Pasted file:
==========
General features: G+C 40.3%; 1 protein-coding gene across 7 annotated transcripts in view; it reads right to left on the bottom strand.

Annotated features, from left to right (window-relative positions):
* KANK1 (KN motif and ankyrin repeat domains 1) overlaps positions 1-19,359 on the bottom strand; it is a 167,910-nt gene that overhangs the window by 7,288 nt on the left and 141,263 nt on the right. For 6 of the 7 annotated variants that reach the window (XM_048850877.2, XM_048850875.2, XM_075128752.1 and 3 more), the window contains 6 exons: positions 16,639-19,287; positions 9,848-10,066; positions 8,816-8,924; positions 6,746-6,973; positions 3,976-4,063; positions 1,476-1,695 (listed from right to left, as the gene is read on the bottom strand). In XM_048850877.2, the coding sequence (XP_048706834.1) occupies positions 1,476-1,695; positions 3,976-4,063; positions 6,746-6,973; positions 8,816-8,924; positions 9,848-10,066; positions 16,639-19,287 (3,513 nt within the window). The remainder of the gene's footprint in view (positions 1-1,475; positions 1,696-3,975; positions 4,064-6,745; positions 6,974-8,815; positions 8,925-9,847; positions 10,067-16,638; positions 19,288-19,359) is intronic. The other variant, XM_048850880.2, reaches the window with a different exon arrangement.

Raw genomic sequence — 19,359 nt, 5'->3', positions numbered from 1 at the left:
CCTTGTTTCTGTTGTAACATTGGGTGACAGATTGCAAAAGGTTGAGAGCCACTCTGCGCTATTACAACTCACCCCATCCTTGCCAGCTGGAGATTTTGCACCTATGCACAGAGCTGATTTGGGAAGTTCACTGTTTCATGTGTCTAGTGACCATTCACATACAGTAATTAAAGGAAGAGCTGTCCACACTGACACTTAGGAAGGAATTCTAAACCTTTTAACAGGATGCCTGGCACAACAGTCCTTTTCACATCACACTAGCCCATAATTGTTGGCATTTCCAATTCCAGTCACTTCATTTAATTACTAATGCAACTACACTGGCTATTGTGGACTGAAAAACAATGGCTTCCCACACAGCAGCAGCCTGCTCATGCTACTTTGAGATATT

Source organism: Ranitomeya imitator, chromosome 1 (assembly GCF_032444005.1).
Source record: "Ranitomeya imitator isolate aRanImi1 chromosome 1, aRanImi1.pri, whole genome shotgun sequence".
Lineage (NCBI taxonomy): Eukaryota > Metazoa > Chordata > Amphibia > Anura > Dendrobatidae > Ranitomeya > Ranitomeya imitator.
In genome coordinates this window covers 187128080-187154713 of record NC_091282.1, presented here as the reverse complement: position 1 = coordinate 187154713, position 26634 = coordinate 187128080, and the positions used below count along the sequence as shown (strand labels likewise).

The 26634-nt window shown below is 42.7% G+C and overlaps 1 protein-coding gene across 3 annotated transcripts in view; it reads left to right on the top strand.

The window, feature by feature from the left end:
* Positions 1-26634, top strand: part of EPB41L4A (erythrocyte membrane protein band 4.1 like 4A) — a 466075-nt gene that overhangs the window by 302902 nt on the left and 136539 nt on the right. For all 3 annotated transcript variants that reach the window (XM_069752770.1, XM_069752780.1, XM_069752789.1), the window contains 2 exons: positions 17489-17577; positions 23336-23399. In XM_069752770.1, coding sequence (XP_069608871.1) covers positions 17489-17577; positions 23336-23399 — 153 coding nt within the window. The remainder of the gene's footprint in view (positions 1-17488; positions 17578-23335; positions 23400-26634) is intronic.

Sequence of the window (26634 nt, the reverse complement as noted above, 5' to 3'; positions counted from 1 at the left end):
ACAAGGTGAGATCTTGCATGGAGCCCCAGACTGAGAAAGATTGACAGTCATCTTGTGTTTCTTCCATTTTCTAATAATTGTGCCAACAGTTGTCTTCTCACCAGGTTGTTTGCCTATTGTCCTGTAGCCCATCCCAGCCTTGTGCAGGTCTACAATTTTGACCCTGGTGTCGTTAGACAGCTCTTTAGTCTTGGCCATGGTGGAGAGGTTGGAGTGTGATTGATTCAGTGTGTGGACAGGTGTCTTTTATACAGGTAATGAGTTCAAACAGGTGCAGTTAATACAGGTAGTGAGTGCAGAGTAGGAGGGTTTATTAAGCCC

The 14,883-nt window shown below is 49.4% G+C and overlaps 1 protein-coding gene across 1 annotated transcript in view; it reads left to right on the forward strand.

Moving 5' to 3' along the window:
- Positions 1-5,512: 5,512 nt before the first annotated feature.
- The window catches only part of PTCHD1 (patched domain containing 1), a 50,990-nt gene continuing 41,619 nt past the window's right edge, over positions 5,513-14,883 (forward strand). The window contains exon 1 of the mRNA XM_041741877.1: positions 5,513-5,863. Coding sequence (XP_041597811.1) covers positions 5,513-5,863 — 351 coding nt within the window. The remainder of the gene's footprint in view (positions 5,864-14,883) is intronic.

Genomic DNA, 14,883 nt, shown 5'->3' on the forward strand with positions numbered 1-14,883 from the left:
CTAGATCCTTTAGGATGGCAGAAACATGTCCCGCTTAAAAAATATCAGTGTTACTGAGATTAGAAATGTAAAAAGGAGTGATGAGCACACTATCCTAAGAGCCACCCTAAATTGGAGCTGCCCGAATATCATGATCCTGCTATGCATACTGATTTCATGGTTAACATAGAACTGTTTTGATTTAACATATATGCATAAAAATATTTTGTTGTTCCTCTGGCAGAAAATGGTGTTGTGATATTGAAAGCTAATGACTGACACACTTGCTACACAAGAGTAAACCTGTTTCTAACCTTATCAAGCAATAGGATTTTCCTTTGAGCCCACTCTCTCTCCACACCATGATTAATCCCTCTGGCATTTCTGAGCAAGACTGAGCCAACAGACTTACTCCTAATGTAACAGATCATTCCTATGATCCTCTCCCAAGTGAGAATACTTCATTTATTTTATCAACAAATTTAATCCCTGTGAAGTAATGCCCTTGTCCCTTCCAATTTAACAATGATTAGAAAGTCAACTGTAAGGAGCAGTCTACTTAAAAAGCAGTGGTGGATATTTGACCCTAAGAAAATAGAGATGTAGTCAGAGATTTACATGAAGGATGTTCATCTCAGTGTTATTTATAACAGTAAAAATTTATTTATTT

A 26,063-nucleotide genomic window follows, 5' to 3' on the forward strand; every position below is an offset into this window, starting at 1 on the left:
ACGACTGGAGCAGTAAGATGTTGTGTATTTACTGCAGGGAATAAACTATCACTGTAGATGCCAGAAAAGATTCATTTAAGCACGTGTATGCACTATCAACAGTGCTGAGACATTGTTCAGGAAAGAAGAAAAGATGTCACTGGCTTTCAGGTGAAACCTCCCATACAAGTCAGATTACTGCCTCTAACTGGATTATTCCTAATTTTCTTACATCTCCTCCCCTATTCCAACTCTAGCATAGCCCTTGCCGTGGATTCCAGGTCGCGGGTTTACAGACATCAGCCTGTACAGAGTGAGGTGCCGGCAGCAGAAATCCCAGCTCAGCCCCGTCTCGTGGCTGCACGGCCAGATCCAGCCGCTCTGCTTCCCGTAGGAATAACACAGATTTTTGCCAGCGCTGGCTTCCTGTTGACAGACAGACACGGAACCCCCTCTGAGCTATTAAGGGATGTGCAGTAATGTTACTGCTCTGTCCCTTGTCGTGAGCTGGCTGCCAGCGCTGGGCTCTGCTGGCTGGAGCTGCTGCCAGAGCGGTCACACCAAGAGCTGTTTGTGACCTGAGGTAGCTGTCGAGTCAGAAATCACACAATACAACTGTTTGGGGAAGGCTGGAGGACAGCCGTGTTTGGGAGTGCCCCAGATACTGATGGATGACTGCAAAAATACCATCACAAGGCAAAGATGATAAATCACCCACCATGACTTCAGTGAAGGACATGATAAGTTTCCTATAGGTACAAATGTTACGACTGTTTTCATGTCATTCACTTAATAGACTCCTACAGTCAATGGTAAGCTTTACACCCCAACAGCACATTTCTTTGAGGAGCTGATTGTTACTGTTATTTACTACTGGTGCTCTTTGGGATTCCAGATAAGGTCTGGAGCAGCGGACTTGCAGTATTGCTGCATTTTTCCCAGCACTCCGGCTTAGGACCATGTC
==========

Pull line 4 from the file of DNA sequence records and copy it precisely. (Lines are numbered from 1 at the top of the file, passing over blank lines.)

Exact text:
Raw genomic sequence — 19,359 nt, 5'->3', positions numbered from 1 at the left: